On the Incarnation: Four Chalcedonian Sonnets

Haec et mea fides est quando haec est catholica fides’ (Aug. De Trin., I.iv.7)

 1. Cyril's Second Letter to Nestorius 
'Mother of God' the Fathers said, and we,
If we in faith with them are still to stand,
Must say the same. The One born of Mary
Is God in truth, united with a man.
God - of the Father before all time born;
Man of his mother, late in time he comes.
God unchanging, not by suff'ring torn;
Man in flesh and soul united with the Son.
This union wondrous comes not late in life
But in the womb occurs at once. And so
The Holy Mother does not just bear Christ,
But God the Word himself in her does grow.


In pain she pushes God, to this world come;

Honour the mother, then, to confess the Son.


 2. Cyril's Synodical letter to John of Antioch
'Mother of God she is' - this was my cry,
And all that I stepped forward to defend.
Some claim - laugh at them - that I say that He
Brought flesh from heaven; let this lie now end.
Mother of God she is, so then how can
The nature she births be not hers? So know
That in the one true faith with you I stand
Confession shared, the Church at peace, and so
Agree do we about the made-man Son -
Two natures, come together in Him - but
Not mix'd, not mingled - yet the Son is one;
One Christ; one Lord, united and uncut.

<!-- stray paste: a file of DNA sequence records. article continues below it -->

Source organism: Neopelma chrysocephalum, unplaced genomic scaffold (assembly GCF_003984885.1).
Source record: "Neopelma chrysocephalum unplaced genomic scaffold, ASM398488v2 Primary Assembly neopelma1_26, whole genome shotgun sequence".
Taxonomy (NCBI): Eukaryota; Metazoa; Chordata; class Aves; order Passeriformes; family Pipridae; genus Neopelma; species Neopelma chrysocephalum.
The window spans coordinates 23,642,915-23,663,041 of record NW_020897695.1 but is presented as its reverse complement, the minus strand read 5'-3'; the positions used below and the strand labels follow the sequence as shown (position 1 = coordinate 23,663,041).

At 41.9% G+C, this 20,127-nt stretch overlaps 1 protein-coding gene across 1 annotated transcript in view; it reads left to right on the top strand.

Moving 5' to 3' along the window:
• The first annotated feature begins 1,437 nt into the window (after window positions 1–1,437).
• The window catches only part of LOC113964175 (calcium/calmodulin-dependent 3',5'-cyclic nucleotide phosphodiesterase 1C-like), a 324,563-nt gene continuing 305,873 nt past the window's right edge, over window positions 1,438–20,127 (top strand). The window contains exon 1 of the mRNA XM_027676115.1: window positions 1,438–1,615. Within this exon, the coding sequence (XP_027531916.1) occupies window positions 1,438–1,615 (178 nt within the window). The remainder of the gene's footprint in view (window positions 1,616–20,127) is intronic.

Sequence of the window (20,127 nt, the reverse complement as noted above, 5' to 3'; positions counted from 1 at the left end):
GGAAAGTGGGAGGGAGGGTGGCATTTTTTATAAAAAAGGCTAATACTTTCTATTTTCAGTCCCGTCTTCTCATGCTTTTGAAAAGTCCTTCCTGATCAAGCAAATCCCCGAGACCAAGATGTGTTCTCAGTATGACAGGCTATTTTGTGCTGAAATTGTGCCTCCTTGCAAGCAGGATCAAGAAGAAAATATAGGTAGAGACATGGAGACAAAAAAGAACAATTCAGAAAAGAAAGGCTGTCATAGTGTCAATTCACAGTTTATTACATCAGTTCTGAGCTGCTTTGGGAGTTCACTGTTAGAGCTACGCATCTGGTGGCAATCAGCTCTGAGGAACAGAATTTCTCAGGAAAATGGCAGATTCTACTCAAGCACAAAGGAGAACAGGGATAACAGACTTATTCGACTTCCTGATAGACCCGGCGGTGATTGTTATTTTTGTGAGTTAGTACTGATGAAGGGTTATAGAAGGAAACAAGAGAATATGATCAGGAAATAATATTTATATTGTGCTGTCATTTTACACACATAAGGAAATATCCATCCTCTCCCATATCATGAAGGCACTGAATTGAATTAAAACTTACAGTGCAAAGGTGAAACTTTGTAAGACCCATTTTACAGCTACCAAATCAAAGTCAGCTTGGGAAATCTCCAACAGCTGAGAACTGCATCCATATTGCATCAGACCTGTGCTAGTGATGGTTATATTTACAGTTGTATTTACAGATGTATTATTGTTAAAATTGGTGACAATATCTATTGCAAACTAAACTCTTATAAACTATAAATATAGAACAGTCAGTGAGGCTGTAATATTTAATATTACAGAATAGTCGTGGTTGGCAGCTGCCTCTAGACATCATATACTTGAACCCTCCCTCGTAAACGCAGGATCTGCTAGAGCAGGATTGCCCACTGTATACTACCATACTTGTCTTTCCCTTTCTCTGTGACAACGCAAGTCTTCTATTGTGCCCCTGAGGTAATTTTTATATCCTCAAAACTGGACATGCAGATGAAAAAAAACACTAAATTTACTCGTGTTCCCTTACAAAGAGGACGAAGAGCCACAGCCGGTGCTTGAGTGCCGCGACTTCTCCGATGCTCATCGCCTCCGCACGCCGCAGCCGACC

Christ's church on earth knows peace. We are at one

Just as two natures are in God's own Son.


 3. The Tome of Pope Leo
The creed will teach - the gospels too - the faith
On which alone all our salvation rests:
Two natures met together, come to birth,
The one person of our Saviour most blest.
Each nature acts by its own property -
But each co-op'rates in the other's works -
So strength meets weakness; death, eternity;
Miracles shine in one; one feels its hurts.
All this for us - our need, our guilt. From her
Most blest he took form, but he took not fault;
So taking our nature from his mother
He could suffer - salvation the result.


Our hope of life is found nowhere but He

Who alone could suffer impassibly.


 4. The Definition of Chalcedon
In Godhead perfect; in humanity
Perfect too. One Son, our Lord Christ Jesus;
A rational soul and body has he;
And so he is consubstantial with us,
Like us in ev'ry way - except our sin
Alone. Consubstantial with the Father
Too, born before all ages had begun;
Born now of Mary, Virgin, God's mother.
Two natures, then, united in person;
No change, no mixture of the natures two;
No split, and nor is there separation;
One hypostasis only does ensue.


Prophets and Fathers alike have taught us this:

In him meet heav'n and earth with holy kiss.

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